A domestic survivor’s story
“June” told so many lies about her life that she began to believe them.
She was an intelligent, pretty 24-year-old with two beautiful children, but her life was filled with tension and paranoia. She was ever watchful for the one detail that might start the nightmare.
June was hoping for the day he would finally do something terrible enough that she could leave. What she didn’t realize is the day had come and gone a long time ago.
“You don’t believe it’s going to be you, and then you get there, and it is you,” June said. “I used to watch girls being put down by their boyfriends and say ‘I’d never put up with that, I’d leave.’
“It’s really easy to deny you have a problem when you don’t have the broken nose and the black eyes. That’s what I thought a domestic violence victim looked like,” June said. “He was always smart. He’d punch hard enough to hurt, but not to bruise, and never in my face.”
Things weren’t always bad. When June met her boyfriend and the future father of one of her children she was swept away by his attention.
“He was wonderful. He wanted to be with me all the time. He would drive me to the grocery store every time I needed to go. I thought it was sweet. If I had a thought that it was a little strange I pushed it aside. I thought he just wanted to be with me,” June said.
After more than six months of honeymoon, a slow change began in the relationship. The man she believed loved her above all else began to make snide comments. He insulted her intelligence, her housekeeping abilities and mothering skills. He started to separate her from her friends and family, made her quit work, then came bouts of extreme jealousy.
“It wasn’t like, all of sudden it was crazy,” June explained. “It was so subtle. It goes slowly. By the time it’s insane, you’re in love with this person.”
June began to live a life of fear, waiting for the next explosion.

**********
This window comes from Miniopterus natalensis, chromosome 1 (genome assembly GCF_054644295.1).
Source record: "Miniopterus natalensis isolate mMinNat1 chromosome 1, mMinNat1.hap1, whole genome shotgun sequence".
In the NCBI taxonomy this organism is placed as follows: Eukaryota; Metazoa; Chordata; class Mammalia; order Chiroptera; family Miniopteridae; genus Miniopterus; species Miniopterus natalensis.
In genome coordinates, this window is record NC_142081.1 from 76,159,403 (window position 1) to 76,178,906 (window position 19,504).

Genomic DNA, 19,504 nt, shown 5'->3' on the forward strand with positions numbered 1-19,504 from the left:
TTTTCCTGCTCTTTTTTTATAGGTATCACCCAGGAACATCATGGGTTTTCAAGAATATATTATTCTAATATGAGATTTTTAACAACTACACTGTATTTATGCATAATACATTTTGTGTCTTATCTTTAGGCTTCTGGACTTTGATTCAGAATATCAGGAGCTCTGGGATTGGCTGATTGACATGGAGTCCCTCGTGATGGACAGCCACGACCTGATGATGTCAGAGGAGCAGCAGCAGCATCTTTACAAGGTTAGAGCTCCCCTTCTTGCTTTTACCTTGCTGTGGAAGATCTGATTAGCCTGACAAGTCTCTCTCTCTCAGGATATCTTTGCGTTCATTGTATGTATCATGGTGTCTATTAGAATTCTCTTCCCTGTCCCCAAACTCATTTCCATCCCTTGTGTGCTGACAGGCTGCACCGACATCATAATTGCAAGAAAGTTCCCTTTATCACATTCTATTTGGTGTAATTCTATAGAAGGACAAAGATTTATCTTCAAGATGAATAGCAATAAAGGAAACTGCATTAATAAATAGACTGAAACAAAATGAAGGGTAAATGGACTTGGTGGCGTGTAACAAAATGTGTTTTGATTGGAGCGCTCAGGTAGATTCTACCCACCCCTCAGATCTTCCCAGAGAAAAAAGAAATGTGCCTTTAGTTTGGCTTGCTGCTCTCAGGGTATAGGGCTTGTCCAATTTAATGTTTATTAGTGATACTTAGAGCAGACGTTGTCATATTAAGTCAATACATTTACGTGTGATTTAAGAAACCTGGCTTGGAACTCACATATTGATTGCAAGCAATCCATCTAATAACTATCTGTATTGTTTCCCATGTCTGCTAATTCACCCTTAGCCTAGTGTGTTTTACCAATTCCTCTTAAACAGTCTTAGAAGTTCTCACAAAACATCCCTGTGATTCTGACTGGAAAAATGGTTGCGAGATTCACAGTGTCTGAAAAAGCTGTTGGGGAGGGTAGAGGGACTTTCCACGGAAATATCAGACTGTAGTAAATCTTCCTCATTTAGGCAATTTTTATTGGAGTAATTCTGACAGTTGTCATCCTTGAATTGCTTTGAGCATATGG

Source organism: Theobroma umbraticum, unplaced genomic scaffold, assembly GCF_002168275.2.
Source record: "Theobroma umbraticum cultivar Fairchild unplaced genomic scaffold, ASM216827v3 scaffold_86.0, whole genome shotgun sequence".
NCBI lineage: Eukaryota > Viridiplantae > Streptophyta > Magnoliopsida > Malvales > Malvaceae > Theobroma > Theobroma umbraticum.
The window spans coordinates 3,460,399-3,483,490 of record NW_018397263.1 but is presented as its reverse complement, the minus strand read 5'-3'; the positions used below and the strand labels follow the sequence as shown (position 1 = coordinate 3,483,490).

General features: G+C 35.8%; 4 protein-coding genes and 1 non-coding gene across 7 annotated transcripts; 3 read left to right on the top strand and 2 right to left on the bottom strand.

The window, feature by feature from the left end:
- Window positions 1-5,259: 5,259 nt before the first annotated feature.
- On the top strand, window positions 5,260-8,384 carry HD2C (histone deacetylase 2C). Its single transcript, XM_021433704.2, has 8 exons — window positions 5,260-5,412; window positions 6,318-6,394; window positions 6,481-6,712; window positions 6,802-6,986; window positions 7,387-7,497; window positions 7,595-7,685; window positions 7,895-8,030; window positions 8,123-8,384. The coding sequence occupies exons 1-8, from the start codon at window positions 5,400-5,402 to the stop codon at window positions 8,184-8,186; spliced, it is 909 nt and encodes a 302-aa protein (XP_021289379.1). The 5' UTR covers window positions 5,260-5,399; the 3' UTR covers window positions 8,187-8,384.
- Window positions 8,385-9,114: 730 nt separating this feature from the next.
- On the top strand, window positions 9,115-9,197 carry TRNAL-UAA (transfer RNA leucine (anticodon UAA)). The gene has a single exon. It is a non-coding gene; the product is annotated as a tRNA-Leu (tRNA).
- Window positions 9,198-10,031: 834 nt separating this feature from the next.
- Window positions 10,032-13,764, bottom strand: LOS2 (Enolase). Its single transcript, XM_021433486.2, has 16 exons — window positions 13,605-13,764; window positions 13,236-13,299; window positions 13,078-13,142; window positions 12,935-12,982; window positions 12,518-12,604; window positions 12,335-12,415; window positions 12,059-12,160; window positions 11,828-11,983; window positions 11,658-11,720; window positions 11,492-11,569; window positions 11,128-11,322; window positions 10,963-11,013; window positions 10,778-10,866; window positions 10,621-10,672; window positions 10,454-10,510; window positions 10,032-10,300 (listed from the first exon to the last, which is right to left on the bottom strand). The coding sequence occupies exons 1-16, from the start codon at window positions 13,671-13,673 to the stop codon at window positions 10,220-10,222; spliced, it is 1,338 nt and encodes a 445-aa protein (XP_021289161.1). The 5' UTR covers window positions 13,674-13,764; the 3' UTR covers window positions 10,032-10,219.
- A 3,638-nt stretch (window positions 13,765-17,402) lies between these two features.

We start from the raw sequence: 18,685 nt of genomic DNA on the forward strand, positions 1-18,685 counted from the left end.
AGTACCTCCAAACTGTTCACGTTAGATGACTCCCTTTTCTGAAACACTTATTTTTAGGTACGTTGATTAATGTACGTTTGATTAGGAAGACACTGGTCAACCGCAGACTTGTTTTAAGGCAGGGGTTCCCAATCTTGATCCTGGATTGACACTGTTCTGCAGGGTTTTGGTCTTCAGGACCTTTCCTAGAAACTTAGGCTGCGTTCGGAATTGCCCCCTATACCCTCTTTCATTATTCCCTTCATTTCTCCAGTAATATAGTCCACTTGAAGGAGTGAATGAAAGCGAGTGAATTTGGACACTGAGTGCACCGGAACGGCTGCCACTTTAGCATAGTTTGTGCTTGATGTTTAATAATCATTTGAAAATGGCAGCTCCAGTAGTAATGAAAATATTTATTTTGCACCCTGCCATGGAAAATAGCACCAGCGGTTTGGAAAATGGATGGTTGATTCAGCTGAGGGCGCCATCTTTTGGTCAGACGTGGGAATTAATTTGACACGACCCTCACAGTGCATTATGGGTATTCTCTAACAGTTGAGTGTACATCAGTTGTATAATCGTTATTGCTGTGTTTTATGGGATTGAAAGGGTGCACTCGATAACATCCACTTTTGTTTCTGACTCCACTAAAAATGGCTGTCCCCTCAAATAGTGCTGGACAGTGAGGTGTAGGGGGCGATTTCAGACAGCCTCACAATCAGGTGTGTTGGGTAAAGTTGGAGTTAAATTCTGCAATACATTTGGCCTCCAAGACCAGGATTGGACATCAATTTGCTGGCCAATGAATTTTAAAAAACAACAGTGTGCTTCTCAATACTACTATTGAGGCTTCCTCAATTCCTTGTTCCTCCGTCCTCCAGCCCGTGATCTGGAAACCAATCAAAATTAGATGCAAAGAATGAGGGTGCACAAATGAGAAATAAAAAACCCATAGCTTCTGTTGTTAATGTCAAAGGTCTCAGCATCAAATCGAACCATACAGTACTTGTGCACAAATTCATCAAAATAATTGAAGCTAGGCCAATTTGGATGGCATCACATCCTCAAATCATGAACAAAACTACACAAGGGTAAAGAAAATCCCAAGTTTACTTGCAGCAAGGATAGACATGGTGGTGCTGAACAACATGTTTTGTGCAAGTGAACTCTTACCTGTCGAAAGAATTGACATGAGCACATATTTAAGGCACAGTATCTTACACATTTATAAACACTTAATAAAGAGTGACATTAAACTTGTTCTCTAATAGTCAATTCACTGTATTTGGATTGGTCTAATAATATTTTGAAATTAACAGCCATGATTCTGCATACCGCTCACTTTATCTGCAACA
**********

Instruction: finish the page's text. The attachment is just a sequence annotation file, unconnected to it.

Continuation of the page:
“Three or four hours before he would come home, that’s when the nerves would start. I’d start double checking everything in the house. He hated dirty kids so I would bathe both children almost five times a day. Everything could be perfect. The kids could be dressed and clean, the house spotless, and a beautiful dinner waiting on the table, but the butter in the butter dish was melted, and that’s what set him off,” June said. “I never knew what it would be. I’d strive to have everything perfect.”
What was even worse for June than her own situation was the verbal and physical abuse her toddler son had to deal with.
“It’s the worst thing in the world to watch your child be abused,” June said, the pain still fresh on her face. “(My son) is the reason I will never go back.”
June said she never suffered any broken bones from her relationship, only a broken spirit.
She felt trapped with no money, no job, and two kids to support. Her abuser did a good job. June had no self-esteem, and she believed his threats of violence against herself and anyone she might go to for help. She was also afraid of losing her child.
“It’s hard to stay, but it’s even harder to leave. Leaving was the hardest thing I’ve ever done,” June said.
Education was the key to June’s salvation. A relative, unaware of June’s situation, talked with her about a domestic violence class she was taking. She also offered her some information.
“Something planted a seed,” June said. “It’s like they knew him and our relationship.”
Three weeks later June contacted the South Lake Tahoe Women’s Center and got into the shelter program. She’s come a long way in less than three months.
“I blamed everything in the world but him for his violence,” June said. “It was his choice and a conscious choice to abuse me. Nothing that happened to him made him do it.”
June’s abuser was never prosecuted. She never called the police, which is not uncommon. Not all domestic violence takes the shape of broken bones and trips to an emergency room. He still believes he did nothing wrong.
June is soon moving from the shelter to transitional housing offered by the Women’s Center. She found a job and is slowly putting her life back together for herself and her children. Even more importantly, she is making decisions for herself. She attends weekly group meetings to help talk out her pain and share her experience with other women. Her son is also in counseling.
“It’s getting easier to talk about,” June said. “I don’t need to be embarrassed. This is something that happened to me, not something I did.”
June’s name was changed in this story to protect her identity.
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